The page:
Books

A Private Audience

 "In her second volume of poetry...Beverly Rycroft navigates the 'echoing counterpoint' of womanhood. Painful family relationships, illness and death are some of the main themes of this riveting collection written in sparse, electric verses. The 'voracious memory' is haunting in this commendable work.
JOAN HAMBIDGE

"Larger than love and fucked-up/as family": with its bittersweet evocations of a father feared in childhood and nursed in old age, whose character teeters dangerously between Minotaur and King Lear, Beverly Rycroft's  A Private Audience is remarkable for its lithe feats of metaphor, its imaginative recall, its satisfying score settlin, and ultimately, its tender sond of a woman (wife, mother, daughter) who has come through."
FINUALA DOWLING

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A Slim, Green Silence

 As she floats above her homeown of Scheepersdorp, Constance West can't tell how long it's been since she died. Nor why the myseterious Boatman rowed her back there.

Beneath her, all the people she loved appear to be thriving . But the house of her guardian, the town dentist and former mayor, seems suspiciously quiet. And then there's Marianne, the baby daughter Connie had to leave behind.

In Beverly Rycroft's beautifully crafted novel, a small South African town in 1993 forms the backdrop to Connie's tale. With honesty, humour and tenderness, Connie unravels the stories of her loved ones, and allows a secret in her own past to emerge. 

To purchase on Kindle : http://www.amazon.com/Slim-Green-Silence-Beverly-Rycroft-ebook/dp/B00U6490AG







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missing

"This astonishingly moving debut collection reads compellingly as one complete story.  missing covers the archetypal journey from sickness and near-death to transformation and hope. Rycroft wears her exquisite poetic technique lightly -- though rich in deftly-crafted images, the poems are profoundly inviting, readable, memorable. I could not put it down."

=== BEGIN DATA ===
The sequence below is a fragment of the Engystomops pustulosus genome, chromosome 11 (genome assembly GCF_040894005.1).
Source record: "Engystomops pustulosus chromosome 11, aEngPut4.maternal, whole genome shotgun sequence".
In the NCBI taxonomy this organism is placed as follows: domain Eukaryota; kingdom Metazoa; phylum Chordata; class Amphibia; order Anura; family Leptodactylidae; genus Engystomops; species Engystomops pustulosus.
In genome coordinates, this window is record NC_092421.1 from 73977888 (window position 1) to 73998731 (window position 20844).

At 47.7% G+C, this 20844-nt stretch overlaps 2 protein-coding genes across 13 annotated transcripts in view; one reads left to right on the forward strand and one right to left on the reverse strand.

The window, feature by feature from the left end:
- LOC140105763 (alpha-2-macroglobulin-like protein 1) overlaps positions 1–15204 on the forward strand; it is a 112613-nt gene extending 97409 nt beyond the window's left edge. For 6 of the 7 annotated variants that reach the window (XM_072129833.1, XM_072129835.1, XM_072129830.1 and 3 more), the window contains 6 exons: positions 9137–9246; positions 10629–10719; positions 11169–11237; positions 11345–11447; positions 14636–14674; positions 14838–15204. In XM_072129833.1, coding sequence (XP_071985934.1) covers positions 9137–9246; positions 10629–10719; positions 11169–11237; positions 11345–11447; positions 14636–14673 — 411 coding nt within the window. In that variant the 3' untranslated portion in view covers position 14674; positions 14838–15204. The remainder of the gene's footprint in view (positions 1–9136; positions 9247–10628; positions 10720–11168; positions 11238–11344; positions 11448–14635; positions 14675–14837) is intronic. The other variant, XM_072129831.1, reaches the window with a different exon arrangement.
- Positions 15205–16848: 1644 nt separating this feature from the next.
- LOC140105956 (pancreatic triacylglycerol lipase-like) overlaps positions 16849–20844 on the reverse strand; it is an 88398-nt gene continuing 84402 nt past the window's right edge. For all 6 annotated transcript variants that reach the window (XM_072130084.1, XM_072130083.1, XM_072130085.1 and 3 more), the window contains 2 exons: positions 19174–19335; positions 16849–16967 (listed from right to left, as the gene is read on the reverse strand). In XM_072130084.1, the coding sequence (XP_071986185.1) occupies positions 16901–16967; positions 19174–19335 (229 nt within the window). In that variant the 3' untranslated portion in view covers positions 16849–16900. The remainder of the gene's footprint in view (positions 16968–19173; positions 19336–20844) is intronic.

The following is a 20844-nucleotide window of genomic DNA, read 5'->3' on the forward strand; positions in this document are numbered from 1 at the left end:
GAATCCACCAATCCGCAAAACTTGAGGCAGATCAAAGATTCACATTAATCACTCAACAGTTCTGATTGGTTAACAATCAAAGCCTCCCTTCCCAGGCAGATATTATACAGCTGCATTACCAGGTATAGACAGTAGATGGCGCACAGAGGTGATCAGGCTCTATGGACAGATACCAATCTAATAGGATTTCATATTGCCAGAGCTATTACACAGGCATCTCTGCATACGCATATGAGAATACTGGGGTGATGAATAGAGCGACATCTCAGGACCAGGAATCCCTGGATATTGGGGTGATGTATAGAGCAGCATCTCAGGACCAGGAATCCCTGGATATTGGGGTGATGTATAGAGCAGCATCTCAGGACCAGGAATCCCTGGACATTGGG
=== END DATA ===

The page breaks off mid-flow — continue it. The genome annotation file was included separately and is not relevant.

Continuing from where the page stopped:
Finuala Dowling, novelist and poet

Beverly Rycroft's debut collection is an extraordinary achievement. Tracing the traumatic journey from the discovery of cancer through the no less traumatic treatment of the disease to the rediscovery of joy, her poems also trace, with exquisite attentiveness, the lives of those who shared her journey with her: from her husband, children and parents to the encounters with wielders of blades--from the surgeon to the hairdresser "Who set the razor so unwillingly/to a number four/then eased it/across my scalp/to liberate my long, thick hair." How complexly charged the word "liberate" becomes in lines like these. Living in South Africa, the poems cannot fail to reflect, too, the freighted landscape of that country, again in poems of delicate awareness of the multiple kinds of suffering that extend beyond the ambit of the poet's own terrible ordeal: "Grace by Name," "Prayer," and "Tuesday is Rubbish Day" are notable here. In a similar vein, other poems recall the power of Sylvia Plath to marry personal pain with a wider historical anguish: look especially at the remarkable "Alterations" and "Poetry Class 2008: write a poem on the theme of breastfeeding." Several of the poems draw their power from different sources, though: a sometimes whimsical, sometimes mischievous sense of the fantastic or a more disturbing sense of the surreal (the telephone that bears the terrible news "perches beside my unmade bed/wings folded, eyes shut/feigning sleep"). Or the abiding capacity to find strength in satire, wit and, perhaps most notable, of all, tenderness. The poems stitched so carefully together in Missing will repay many, many readings.
Dr Lesley Marx, University of Cape Town

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